We can see the strains now with the non-performing loans, in particular in Italy. Of course, we know the situation with the non-performing bank loans in Greece. Portugal is in bad shape as well in terms of non-performing loans, and now we see even institutions like [Germany’s] Deutsche Bank and others beginning to feel this strain, and the further impact on the European banking system of the “Brexit” [the departure of Great Britain from the European Union].

The problem is that the private banks are either hoarding the cash, they won’t invest in real growth, or they’re sending their money offshore to emerging markets, or they’re using it, as in the U.S., to buy back stock and pay out dividends and loaning money to companies to do just that. The global economy has changed dramatically in ways that make it much more fragile than ever before. A lot of debt has been building up everywhere: Over $50 trillion in additional debt has occurred since 2009, and when the next recession comes, how are they going to pay that debt?

When times are stable or growing, you can add debt without a great crisis emerging, but when you have a recession or a downturn that’s significant, where are you going to get the money capital to pay the principal and interest on the debt? Then you start seeing defaults and you start seeing financial asset price collapses going on, and now you’re back in 2008-2009. That’s the picture of the global economy.


What would be the steps for Greece to follow, in your view, in order to escape the spiral of economic depression and austerity?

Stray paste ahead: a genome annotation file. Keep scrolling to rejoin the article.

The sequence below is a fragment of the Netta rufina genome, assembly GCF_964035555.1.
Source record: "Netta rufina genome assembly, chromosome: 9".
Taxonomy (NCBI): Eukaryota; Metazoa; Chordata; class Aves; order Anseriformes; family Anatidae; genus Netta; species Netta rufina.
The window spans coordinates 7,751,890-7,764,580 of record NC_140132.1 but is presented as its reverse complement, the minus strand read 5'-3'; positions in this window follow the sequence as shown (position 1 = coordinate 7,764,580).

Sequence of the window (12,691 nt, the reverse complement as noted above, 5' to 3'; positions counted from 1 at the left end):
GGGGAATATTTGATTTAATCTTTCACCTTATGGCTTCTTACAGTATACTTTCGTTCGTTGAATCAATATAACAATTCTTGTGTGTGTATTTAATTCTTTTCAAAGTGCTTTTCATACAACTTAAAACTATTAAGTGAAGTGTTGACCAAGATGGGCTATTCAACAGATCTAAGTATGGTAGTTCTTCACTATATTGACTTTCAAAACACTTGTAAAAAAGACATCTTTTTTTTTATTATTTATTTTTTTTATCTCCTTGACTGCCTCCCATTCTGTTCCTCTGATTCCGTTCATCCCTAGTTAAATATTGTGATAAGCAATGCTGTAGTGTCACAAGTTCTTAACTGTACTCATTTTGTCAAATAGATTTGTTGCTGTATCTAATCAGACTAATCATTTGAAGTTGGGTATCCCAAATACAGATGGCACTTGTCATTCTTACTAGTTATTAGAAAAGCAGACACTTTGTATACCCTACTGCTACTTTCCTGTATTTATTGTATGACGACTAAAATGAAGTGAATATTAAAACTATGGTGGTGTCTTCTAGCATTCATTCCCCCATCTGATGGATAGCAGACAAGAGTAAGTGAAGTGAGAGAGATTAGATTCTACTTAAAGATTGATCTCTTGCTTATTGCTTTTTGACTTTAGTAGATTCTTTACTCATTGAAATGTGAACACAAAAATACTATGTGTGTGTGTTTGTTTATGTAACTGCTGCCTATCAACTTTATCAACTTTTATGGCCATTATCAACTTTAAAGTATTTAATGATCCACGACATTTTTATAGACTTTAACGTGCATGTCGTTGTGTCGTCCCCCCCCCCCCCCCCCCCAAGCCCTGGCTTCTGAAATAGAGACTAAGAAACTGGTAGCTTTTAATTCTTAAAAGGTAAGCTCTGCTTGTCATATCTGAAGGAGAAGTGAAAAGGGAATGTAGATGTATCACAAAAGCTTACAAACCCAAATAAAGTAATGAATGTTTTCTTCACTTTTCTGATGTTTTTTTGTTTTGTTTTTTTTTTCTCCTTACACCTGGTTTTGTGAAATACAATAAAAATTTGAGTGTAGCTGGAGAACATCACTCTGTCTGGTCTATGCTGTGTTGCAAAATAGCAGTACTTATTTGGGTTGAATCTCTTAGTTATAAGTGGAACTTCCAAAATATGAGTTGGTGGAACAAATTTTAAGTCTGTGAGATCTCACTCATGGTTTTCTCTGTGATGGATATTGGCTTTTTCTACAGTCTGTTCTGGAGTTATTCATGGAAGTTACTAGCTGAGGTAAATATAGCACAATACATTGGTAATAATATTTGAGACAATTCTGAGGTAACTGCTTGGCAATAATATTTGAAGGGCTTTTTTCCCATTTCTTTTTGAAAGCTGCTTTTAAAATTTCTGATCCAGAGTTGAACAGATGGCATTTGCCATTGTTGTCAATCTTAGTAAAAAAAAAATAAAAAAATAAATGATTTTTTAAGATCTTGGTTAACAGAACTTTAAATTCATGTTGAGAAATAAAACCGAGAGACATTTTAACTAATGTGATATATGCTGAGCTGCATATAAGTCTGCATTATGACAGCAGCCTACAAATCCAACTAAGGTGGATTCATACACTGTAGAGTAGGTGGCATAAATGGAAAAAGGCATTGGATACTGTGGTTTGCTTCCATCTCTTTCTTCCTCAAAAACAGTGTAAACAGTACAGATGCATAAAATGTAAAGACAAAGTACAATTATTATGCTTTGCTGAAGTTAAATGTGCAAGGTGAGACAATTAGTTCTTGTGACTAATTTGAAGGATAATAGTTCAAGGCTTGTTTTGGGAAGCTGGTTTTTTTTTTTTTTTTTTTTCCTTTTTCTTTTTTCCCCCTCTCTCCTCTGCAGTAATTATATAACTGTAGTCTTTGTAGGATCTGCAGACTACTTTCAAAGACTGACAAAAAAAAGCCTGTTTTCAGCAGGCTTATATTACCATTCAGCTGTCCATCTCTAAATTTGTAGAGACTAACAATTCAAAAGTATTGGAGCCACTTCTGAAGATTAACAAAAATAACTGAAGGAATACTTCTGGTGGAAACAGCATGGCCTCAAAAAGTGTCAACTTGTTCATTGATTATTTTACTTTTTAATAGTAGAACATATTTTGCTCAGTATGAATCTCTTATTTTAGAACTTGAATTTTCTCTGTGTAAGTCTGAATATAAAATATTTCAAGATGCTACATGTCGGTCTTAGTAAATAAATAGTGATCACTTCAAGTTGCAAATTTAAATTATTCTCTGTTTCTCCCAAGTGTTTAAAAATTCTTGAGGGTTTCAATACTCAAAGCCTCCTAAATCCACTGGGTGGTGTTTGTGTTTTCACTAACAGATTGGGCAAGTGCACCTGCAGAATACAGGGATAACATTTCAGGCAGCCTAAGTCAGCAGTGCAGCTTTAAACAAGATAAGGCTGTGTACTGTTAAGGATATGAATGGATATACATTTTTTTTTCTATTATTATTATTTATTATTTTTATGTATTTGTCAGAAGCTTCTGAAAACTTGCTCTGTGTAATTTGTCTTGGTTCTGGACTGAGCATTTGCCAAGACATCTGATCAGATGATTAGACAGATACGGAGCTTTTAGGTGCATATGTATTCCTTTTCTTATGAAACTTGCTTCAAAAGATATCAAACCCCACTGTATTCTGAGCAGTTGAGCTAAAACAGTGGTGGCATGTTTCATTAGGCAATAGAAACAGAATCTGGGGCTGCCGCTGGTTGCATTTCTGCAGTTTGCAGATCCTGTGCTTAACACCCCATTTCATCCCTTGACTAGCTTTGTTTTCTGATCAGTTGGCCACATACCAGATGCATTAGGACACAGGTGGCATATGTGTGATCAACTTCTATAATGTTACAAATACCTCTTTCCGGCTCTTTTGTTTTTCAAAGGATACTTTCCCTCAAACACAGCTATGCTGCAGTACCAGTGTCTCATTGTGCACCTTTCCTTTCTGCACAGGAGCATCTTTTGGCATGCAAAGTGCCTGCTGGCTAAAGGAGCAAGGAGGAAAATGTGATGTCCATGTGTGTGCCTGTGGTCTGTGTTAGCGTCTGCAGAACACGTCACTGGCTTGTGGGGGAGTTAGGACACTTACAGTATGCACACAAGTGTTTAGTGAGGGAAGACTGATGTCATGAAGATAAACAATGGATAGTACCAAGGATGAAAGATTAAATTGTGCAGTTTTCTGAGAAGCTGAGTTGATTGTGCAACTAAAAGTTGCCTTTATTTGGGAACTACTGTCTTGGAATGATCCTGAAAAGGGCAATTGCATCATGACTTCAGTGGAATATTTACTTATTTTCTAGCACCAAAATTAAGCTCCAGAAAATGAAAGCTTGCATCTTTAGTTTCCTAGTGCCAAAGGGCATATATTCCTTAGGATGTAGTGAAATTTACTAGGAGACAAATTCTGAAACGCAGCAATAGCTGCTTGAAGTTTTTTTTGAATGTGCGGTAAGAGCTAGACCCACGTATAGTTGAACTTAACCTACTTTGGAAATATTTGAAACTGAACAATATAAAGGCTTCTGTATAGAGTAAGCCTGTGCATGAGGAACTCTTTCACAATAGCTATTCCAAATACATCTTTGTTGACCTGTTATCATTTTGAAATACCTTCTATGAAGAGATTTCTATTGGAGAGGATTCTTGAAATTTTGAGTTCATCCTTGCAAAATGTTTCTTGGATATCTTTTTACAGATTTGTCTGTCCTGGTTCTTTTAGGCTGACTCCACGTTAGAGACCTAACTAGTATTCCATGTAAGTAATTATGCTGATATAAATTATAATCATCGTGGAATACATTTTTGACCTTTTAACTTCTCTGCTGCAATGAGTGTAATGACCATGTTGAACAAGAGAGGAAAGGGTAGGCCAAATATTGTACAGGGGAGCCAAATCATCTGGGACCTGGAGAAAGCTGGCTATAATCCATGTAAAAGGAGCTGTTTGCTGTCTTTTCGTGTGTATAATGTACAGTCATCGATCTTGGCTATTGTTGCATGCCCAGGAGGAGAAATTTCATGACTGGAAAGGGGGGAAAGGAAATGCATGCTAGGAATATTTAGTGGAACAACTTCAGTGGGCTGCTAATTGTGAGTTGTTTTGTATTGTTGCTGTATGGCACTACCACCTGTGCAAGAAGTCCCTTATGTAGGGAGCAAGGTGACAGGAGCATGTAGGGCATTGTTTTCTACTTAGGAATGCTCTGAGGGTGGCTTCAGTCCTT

Syriza made it clear, when it came into power, that it was not in favor of “Grexit” [a Greek departure from the eurozone], and it has always maintained that position. An unprepared, “we’re leaving the eurozone and the euro” kind of decision would cause a collapse of values, particularly among those who have investments in some savings in Greece. To some extent, Syriza was caught between a rock and a hard place here. They couldn’t or didn’t want to advocate an exit, and at least those who had investments didn’t want it because of the potential effect on their investments. The broader Greek populace thinks, still, that to be European you have to be in the eurozone. That’s a big mistake.
I think what Greece and Syriza should have done is to create a parallel currency and to take over its banking system. In other words, make the banking system truly independent, including the Greek central bank, and if that was not possible, bypass the Greek central bank and set up a central banking function in the finance ministry, as the U.S. has done at different times. Create a parallel currency, and policies and programs to get people to convert their euros into the parallel currency. Maybe declare that henceforth all taxes to the Greek government will be paid with the parallel currency, and that means that people would then trade in their euros for the parallel currency to pay their taxes.
Then tell the troika [the EC, the ECB, and the IMF — collectively, Greece’s lenders] that we’re going to pay you in your euros, but if we run out of euros here as a result of the conversion, well, tough luck, we don’t have a way of paying you, let’s negotiate a final deal where you expunge some of it and we pay you off and we go our separate ways. Of course, you would have to create significant capital flow controls, which has always been a problem every time there’s been a crisis; the money flows out of Greece. Take the economy out of the control of the troika without a formal exit.